But Hurt is special to Ochs. Along with Fahey and WAMU DJ Dick Spottswood, Ochs was a member of the small group of local 78 collectors who helped introduce the bluesman to a new audience in the early ’60s. Since recording a few poorly selling sides for OKeh in the late ’20s, Hurt had been scratching out a living as a sharecropper. He’d long ago given up making music, so Ochs and his buddies had to prepare him for upcoming performances by playing him copies of his own recordings.

One of those, “Avalon Blues,” had compelled Ochs’ friend Mike Stewart to make the trip to Hurt’s hometown of Avalon, Miss., to see if Hurt might still be alive. “As soon as I got the call [that Hurt had been found], I zoomed over to Dick Spottswood’s house,” recalls Ochs. “And there was this little black man in a porkpie hat, sitting in a chair with a circle of people around him.” To Hurt, Ochs says, it was as if “the ears he had always wondered about” had finally made themselves known.

Later, Hurt would stay with Ochs while getting ready for a television appearance in New York, where Ochs lived and worked for a few years after college. Hurt even taught Ochs his picking style—which Ochs says he learned “like a turtle.”

Ochs, a distant cousin of protest singer Phil Ochs, had taught himself to play guitar as a teenager in Annapolis, after buying a cheap Harmony acoustic and a book of Burl Ives ballads from a local pawn shop. But his style didn’t really begin to develop until he picked up a hitchhiker named Harry Banks. Banks was black and drunk—two attributes that unsettled Ochs’ mother when he brought the man home. When Ochs told her that Banks needed a knife, he says, it nearly “gave her a fit.” But Banks only needed the knife to play slide guitar, and that day he showed Ochs an alternative to “white man’s tuning.”

From then on, Ochs and the blues were inseparable. After enrolling at the University of Maryland, College Park, in 1960, Ochs became friends with a fellow student named Robbie Robinson, who soon began calling himself Robbie Basho. Together, they experimented with the modes of the Indian raga, which inspired the music on Basho’s first LP for Takoma, 1965’s The Seal of the Blue Lotus. It was also around this time that Stewart introduced Ochs to Fahey, who’d already recorded a few examples of the style he called “American primitive guitar.”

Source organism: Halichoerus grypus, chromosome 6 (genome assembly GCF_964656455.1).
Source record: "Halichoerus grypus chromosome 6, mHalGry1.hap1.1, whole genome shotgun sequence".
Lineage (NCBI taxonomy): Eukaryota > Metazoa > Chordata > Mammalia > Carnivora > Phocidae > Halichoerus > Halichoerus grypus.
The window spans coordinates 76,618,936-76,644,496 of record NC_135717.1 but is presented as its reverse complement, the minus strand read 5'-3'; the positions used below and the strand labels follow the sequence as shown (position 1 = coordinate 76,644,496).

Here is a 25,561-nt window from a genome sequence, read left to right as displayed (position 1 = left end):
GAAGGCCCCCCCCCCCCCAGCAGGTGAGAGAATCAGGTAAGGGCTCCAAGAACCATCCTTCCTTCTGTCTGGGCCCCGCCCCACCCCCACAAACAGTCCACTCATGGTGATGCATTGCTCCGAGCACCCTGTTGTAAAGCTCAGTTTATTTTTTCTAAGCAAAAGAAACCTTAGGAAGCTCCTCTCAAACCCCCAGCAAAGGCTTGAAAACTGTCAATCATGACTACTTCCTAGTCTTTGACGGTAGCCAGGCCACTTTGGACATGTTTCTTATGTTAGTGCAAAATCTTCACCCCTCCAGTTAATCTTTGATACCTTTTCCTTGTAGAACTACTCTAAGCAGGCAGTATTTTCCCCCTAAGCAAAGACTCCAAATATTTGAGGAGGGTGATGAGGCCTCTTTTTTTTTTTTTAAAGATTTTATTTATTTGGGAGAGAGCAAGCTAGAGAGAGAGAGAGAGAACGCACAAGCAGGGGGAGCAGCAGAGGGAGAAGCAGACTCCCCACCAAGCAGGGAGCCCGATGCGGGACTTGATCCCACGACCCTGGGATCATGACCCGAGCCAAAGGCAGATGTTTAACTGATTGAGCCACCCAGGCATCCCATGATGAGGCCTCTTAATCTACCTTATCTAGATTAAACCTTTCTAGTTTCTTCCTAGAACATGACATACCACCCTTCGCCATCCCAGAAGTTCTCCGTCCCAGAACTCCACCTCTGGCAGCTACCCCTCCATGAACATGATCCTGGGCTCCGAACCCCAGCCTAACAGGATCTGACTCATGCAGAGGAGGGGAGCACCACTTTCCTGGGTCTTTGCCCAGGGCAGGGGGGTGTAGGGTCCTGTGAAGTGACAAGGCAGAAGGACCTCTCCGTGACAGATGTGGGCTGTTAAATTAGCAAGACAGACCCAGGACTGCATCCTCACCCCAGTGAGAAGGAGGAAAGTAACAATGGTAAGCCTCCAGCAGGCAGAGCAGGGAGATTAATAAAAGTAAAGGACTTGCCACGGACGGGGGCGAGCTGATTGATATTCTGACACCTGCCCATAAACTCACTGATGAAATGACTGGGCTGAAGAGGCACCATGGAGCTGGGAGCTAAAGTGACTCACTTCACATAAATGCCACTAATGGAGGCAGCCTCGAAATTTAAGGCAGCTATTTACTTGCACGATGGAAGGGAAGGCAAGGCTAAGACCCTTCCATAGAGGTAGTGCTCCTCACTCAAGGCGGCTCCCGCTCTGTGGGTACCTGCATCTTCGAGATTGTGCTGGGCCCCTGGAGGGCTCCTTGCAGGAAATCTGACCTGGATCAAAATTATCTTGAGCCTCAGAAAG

“We all looked up to Fahey because Fahey had taken the music of Charley Patton and John Hurt and done something with it,” Ochs says. “He took that steady 4/4 thumb and brought it into a wonderful niche of his own, which was completely compelling to me and my friends.” The crew coalesced as the young men began showing up for the same house parties—whichever promised the best hootenannies.

It would be a while before Ochs tried his own hand at recording—though he has no recollection of the 1969 session that yielded his best-known number. “Everybody laughs at that and says, ‘Oh, ha ha. You must have been stoned,’” he says. “But back in those days, there were always tape recorders going.”

Bussard recalls Ochs coming into the studio to record several instrumentals, including the two that would make it onto a Fonotone 45, “Imaginational Anthem” and “Oncones.” He also laid down a cover of Blind Willie Johnson’s “Lord, I Just Can’t Keep From Crying,” the master of which still sits somewhere in Bussard’s trove of more than 25,000 recordings.

“I thought he was a nice guy,” Bussard says of Ochs. “Fahey was way out there, but Max seemed all right—like a normal guy. He played kind of a weird bottleneck guitar, which I thought was pretty good.” Ochs’ 45 wasn’t a big seller, according to Bussard—“but then,” he says, “none of the Fonotones were.”